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PeopleSoft wants a chain reaction

PeopleSoft see dollar signs. Entering into a new partnership with Intrepid Systems, the software maker hopes that catering to retailers's needs will increase its overall business.

    PeopleSoft (PSFT) next week will announce a partnership with the little-known Alameda, California-based technology company to bring a range of business applications to department stores and other retail outlets.

    PeopleSoft, which makes business applications used by some of the world's largest corporations, will contribute its stable of human resources, financial, and manufacturing applications to the partnership. Intrepid Systems, a privately held company will bring applications developed to manage retail store merchandise and distribution. Bundled together, the applications will allow retail firms to computerize their operations to track changes in sensitive consumer-buying patterns, as well as keep an eye on stock levels.

    The two companies will roll out the software in a gala event in New York City on January 13. PeopleSoft and Intrepid representatives today declined to offer details such as what the new products will be called, how much they will cost, and when they will ship.

    Industry analysts, however, said the planned announcement is part of a trend to extend business applications, long used in the manufacturing and financial industries, to new market segments. PeopleSoft competes with SAP, Oracle, Baan and other vendors in the packaged software application market.

    "This is a pretty smart move for PeopleSoft, particularly since they know SAP has been looking at this market," said Advanced Manufacturing Research analyst Bruce Richardson.

    SAP already has a retail version of its R/3 system in use by about 200 retailers, mostly in Europe. Richardson said SAP is expected to unveil more retail tools in a trade show in Germany next month. Oracle is also eyeing the retail market with interest. And, SAP compatriot Baan has been toying with similar opportunities in the aerospace and automotive industries, according to analysts.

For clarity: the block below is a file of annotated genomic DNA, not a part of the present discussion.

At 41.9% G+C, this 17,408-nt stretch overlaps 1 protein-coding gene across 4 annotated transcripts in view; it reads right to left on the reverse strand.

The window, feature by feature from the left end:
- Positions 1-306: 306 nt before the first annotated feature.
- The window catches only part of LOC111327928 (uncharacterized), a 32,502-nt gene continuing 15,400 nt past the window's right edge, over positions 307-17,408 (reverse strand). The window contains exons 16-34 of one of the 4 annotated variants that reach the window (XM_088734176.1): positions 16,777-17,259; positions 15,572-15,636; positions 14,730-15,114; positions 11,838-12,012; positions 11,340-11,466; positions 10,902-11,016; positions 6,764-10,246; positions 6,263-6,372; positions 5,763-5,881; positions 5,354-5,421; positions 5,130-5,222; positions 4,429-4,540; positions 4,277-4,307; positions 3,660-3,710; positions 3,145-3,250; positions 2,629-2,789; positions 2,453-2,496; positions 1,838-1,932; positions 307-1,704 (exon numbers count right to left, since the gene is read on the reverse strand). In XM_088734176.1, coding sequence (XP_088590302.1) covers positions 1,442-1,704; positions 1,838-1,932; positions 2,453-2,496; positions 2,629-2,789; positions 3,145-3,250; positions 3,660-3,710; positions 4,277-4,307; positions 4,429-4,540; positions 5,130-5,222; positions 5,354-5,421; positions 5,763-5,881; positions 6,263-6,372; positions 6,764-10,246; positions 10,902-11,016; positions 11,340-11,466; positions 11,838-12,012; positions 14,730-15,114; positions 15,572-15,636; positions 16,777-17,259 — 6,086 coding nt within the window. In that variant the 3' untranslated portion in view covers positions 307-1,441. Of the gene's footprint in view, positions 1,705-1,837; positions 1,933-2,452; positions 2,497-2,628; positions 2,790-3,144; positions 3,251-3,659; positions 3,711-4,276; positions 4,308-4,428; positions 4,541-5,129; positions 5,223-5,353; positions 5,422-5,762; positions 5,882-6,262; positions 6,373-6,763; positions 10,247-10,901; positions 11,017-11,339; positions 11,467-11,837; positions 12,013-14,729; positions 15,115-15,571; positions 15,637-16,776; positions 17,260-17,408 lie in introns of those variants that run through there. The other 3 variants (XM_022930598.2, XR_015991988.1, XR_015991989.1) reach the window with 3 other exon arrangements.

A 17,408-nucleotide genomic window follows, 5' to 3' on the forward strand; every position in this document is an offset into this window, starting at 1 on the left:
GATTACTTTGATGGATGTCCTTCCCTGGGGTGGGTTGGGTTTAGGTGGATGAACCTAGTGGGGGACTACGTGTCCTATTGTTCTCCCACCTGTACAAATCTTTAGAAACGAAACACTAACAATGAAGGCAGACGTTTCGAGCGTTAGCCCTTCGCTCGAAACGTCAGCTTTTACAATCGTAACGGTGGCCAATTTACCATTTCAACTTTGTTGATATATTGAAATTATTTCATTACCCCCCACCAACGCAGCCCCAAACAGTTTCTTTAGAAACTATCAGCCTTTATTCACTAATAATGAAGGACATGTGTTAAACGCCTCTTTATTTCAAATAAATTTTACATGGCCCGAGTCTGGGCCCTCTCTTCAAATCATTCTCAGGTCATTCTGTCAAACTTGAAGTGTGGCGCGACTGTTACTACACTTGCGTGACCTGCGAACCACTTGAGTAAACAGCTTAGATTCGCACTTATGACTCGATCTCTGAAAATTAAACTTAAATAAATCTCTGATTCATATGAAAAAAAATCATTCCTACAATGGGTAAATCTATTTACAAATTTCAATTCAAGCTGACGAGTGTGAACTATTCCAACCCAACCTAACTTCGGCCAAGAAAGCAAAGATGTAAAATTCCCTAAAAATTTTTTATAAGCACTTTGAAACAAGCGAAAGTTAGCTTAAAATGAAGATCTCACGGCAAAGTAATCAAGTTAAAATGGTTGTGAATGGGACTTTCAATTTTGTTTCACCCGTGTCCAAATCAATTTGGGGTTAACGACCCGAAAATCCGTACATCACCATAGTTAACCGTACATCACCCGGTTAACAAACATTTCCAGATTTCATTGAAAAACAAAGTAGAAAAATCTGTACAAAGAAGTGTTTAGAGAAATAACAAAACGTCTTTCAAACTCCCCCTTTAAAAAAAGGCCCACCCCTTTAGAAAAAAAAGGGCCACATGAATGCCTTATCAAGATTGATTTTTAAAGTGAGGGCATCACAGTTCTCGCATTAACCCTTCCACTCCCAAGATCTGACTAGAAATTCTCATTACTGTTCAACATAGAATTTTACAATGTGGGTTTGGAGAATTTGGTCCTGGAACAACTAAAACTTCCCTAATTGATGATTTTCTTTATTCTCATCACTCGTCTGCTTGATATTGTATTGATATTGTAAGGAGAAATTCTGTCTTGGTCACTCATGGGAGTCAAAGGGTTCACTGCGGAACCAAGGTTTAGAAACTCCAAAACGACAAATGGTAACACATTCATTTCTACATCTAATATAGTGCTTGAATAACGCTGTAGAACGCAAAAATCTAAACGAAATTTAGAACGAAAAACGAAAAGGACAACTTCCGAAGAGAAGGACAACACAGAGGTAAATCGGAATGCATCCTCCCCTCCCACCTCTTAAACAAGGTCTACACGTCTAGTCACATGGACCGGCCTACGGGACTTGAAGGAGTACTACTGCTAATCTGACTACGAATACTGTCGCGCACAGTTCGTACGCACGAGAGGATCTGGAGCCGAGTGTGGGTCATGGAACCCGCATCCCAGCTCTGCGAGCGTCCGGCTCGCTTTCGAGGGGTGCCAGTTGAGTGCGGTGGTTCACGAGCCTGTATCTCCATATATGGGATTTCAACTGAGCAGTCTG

The software makers expect to attract retailers with the promise of cutting down on the volume and enormous costs of excess inventory while reducing chances of stockouts.

    "Studies have shown that tens of billions of dollars in unused inventory is somewhere in the supply systems [at retailers in general]," at any given moment, Richardson said. He said automation will help collapse the time between when a product is manufactured and when it is sold.

    The retail segment is considerably smaller than manufacturing concerns and financial institutions that have been main markets for applications software. However, companies like PeopleSoft see dollar signs. The software makers are betting that sales of applications software to major retailers will cause a chain reaction. Each sale made by the software makers to a major retail chain may put pressure on principal manufacturing partners to deploy the same software and wire their manufacturing operation into a unified supply chain.

    Such pressure will grow as the Internet takes on a larger role in commerce--from business-to-business applications, such as contact between manufacturers and retailers, to business-to-consumer tools, such as online catalogue sales.

    Bobby Cameron, an analyst with Forrester Research expects to see an increasing number of partnerships like the PeopleSoft-Intrepid deal. Such joint ventures have the potential to yield attractive combinations of core -application offerings along with tools addressing the needs each particular niche market.

    "The game is afoot now," said Cameron. "And, it's a vertical game." In these new vertical market spaces, he added, "the successful strategies are frequently based on partnership"